CIA Agents Reveal How Bill Clinton Stopped Them From Killing bin Laden and Preventing 9/11
In an exclusive clip from the Showtime documentary “The Longest War,” premiering April 19, CIA agents explain how Bill Clinton blocked the U.S. from killing Osama bin Laden.
Former President Bill Clinton has talked openly about how he could have killed Osama bin Laden—but passed.
“I nearly got him. And I could have killed him, but I would have to destroy a little town called Kandahar in Afghanistan and kill 300 innocent women and children, and then I would have been no better than him. And so I just didn't do it,” Clinton confessed to an Australian audience just 10 hours before two planes struck the World Trade Center.
But in The Longest War, a new documentary from director Greg Barker (Manhunt) and executive producer Alex Gansa (Homeland), former CIA agents reveal that they had another opportunity to take out Osama bin Laden with little collateral damage.
“Bin Laden was constantly moving, and we were using Afghan tribal networks to report on his travels and his whereabouts,” Bob Grenier, then-CIA station chief in Islamabad, Pakistan, says in the film.
WATCH THE EXCLUSIVE CLIP HERE:
When the Afghan tribal networks uncovered that a caravan carrying bin Laden would be traveling along a certain route, they suggested U.S. forces bury a cache of explosives along it to eliminate the infamous terrorist. But Grenier told them they’d be “risking jail” if they did, and that was all thanks to President Clinton.
“The CIA had a so-called ‘lethal finding’ [bill] that had been signed by President Clinton that said that we could engage in ‘lethal activity’ against bin Laden, but the purpose of our attack against bin Laden couldn’t be to kill him,” Grenier explains in the film. “We were being asked to remove this threat to the United States essentially with one hand tied behind our backs.”
According to director Greg Barker, “It’s hard to believe now, but back in the late ‘90s, most of the Washington national security establishment—including President Clinton, the State Department, the Department of Defense—simply did not view Osama bin Laden and al Qaeda as a serious threat. The handful of U.S. officials who saw the looming threat clearly—and there were some, mostly mid-level officers at the CIA’s bin Laden unit and the counter-terrorism branch at the FBI—tried in vain to raise alarm bells at the highest levels, but were often ignored and even ridiculed.”
“As a result,” he continues, “policy decisions were made that seem unfathomable today, like a Justice Department ruling that it would be illegal for the United States to intentionally kill bin Laden, which left CIA officers in the field feeling frustrated and angry, as if they were unable to prevent a train crash happening in slow motion right before their eyes. The irony is that many of these same mid-level officers were later blamed for not doing enough to prevent the 9/11 attacks, when in fact the blame rests with the senior decision-makers who ignored direct warnings for far too long.”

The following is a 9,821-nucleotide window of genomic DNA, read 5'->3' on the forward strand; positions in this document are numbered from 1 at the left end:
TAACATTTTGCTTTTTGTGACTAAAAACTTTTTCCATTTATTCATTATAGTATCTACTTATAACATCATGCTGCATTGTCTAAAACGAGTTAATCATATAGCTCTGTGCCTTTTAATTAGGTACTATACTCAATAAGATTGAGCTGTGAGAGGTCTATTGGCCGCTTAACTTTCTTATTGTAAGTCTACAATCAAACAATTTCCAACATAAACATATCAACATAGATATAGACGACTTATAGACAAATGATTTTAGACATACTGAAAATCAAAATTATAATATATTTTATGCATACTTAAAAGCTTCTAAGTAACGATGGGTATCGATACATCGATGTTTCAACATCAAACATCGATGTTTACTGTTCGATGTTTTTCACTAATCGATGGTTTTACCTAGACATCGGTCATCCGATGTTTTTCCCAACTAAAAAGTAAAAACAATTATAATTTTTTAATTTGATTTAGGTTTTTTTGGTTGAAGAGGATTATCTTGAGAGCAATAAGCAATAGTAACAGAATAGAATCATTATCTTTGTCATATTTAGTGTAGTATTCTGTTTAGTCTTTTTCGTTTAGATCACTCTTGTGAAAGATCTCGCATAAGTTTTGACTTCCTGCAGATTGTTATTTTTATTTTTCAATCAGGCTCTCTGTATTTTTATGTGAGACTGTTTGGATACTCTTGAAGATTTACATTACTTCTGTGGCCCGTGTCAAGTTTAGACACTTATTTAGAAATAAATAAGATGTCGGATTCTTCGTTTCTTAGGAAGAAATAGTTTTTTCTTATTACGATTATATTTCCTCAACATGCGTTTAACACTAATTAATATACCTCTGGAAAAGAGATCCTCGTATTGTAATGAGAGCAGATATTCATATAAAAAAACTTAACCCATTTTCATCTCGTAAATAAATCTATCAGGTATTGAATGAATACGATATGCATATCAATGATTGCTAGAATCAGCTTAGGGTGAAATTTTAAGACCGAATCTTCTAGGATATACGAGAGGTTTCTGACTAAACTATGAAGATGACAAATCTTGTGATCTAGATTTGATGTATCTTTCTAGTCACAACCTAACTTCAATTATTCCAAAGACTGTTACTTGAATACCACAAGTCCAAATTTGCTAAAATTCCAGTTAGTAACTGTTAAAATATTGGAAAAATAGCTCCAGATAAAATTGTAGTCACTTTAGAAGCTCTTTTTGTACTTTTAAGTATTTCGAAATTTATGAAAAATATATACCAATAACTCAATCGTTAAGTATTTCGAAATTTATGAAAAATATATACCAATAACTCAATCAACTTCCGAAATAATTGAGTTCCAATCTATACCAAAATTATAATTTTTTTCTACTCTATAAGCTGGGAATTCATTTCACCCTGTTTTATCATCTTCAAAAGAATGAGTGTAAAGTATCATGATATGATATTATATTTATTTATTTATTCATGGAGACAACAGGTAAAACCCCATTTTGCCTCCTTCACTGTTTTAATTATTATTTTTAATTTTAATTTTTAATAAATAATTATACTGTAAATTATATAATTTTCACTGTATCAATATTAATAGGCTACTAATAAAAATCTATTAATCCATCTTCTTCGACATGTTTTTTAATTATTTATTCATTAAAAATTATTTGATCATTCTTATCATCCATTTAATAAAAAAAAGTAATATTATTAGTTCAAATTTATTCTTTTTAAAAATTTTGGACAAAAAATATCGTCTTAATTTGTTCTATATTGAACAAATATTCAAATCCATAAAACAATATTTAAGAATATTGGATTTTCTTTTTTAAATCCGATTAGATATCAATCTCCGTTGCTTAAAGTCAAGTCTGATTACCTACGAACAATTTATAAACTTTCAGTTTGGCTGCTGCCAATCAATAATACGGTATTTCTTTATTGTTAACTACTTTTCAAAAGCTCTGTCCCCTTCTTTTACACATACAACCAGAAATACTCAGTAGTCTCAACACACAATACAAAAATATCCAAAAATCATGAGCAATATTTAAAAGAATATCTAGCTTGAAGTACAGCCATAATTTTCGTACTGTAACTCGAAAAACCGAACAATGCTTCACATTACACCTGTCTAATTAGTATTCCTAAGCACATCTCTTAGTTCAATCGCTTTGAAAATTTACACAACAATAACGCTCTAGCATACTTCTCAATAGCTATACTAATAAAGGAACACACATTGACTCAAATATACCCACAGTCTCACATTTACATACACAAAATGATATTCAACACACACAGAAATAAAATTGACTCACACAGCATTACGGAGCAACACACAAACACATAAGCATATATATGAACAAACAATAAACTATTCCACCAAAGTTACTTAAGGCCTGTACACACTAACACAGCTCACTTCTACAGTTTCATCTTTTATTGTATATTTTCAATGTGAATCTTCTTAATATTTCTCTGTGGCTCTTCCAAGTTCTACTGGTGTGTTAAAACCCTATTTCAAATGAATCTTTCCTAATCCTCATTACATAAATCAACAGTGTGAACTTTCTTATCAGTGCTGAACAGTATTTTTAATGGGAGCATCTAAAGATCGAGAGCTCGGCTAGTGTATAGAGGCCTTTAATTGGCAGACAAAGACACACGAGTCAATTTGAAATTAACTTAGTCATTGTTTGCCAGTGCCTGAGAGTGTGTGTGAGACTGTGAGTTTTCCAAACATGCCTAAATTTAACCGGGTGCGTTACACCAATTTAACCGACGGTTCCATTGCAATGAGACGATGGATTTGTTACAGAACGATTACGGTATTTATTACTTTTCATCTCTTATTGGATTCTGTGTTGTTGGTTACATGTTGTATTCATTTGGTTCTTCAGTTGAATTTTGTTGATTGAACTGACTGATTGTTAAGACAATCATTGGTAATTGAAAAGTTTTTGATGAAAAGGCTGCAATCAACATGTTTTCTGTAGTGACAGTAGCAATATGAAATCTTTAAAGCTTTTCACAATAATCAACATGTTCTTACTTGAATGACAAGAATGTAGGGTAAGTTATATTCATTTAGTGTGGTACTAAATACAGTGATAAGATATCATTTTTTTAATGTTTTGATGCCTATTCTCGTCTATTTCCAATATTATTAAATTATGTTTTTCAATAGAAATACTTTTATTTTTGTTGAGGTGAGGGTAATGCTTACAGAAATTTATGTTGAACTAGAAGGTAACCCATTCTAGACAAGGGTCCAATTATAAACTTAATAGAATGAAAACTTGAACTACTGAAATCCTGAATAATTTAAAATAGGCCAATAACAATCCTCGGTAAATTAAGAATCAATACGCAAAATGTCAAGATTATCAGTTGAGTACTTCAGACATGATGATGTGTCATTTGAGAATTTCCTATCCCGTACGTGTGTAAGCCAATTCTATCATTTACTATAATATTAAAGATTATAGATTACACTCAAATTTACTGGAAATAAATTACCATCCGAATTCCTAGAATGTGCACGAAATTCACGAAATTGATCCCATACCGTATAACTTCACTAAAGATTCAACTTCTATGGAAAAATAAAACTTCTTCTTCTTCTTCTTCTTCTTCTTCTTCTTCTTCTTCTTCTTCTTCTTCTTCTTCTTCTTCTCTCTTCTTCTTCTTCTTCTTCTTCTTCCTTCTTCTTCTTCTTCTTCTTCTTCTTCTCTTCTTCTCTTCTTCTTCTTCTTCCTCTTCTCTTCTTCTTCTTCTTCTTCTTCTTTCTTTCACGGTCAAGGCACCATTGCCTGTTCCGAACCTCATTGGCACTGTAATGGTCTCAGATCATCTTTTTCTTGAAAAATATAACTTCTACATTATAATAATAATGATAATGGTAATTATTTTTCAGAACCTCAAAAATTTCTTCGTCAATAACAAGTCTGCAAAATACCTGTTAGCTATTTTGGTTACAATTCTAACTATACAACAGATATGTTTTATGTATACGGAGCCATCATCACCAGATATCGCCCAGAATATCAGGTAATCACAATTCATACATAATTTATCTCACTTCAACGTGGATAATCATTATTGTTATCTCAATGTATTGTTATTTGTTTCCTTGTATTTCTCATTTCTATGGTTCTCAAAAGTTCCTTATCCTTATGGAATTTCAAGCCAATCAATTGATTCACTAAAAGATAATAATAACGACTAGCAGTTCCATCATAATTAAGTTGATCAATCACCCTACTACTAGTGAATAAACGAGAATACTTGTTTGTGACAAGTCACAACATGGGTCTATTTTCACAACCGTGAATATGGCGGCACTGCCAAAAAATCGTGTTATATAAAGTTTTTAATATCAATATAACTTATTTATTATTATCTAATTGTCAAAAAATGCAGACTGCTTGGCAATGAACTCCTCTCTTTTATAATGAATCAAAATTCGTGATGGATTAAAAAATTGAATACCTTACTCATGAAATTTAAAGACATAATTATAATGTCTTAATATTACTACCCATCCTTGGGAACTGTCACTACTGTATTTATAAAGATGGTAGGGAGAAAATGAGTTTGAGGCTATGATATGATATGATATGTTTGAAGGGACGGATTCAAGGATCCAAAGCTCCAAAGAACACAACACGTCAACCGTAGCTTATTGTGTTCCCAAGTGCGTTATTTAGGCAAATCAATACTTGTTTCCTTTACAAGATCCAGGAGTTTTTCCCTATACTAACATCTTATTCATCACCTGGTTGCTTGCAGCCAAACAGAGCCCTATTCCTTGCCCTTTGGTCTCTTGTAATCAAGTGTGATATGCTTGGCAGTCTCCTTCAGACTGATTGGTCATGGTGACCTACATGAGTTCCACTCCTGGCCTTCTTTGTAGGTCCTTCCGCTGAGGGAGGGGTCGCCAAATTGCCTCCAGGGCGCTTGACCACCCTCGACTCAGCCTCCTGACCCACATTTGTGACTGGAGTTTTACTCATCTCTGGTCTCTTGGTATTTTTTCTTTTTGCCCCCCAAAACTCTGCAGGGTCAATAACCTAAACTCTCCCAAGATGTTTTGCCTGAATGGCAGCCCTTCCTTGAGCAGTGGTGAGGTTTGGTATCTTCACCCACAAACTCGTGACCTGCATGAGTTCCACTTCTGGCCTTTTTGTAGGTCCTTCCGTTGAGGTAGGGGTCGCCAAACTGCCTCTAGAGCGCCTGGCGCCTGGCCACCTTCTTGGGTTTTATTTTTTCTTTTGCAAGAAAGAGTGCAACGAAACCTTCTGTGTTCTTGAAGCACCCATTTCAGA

Barker is also the man behind Manhunt, a documentary detailing the (mainly female) CIA agents who spent years hunting down Osama bin Laden. Like that exceptional film, The Longest War is a thorough examination of the catastrophe that is the Afghanistan war, which officially began on October 7, 2001, and continues to this day, making it the longest war in U.S. history.
“There’s enough blame to go around, and I think the film hands it out evenly,” EP Alex Gansa tells The Daily Beast. “Bill Clinton didn’t have the balls to do what was necessary before 9/11, George Bush didn’t take the threat seriously enough when he came into office and then grievously overreacted when that threat was realized, and Obama didn’t do what he promised during his campaign—namely, end the wars.”
The exclusive clip above ends on a haunting coda, courtesy of Marty Martin, a CIA counterterrorism officer at the time.
“The threat was real,” he says. “And if President Clinton had taken action and killed Osama bin Laden, there wouldn’t have been a 9/11, and if there wouldn’t have been a 9/11 there wouldn’t have been an Afghanistan, and if there wouldn’t have been an Afghanistan there wouldn’t have been an Iraq. What would the world be like?”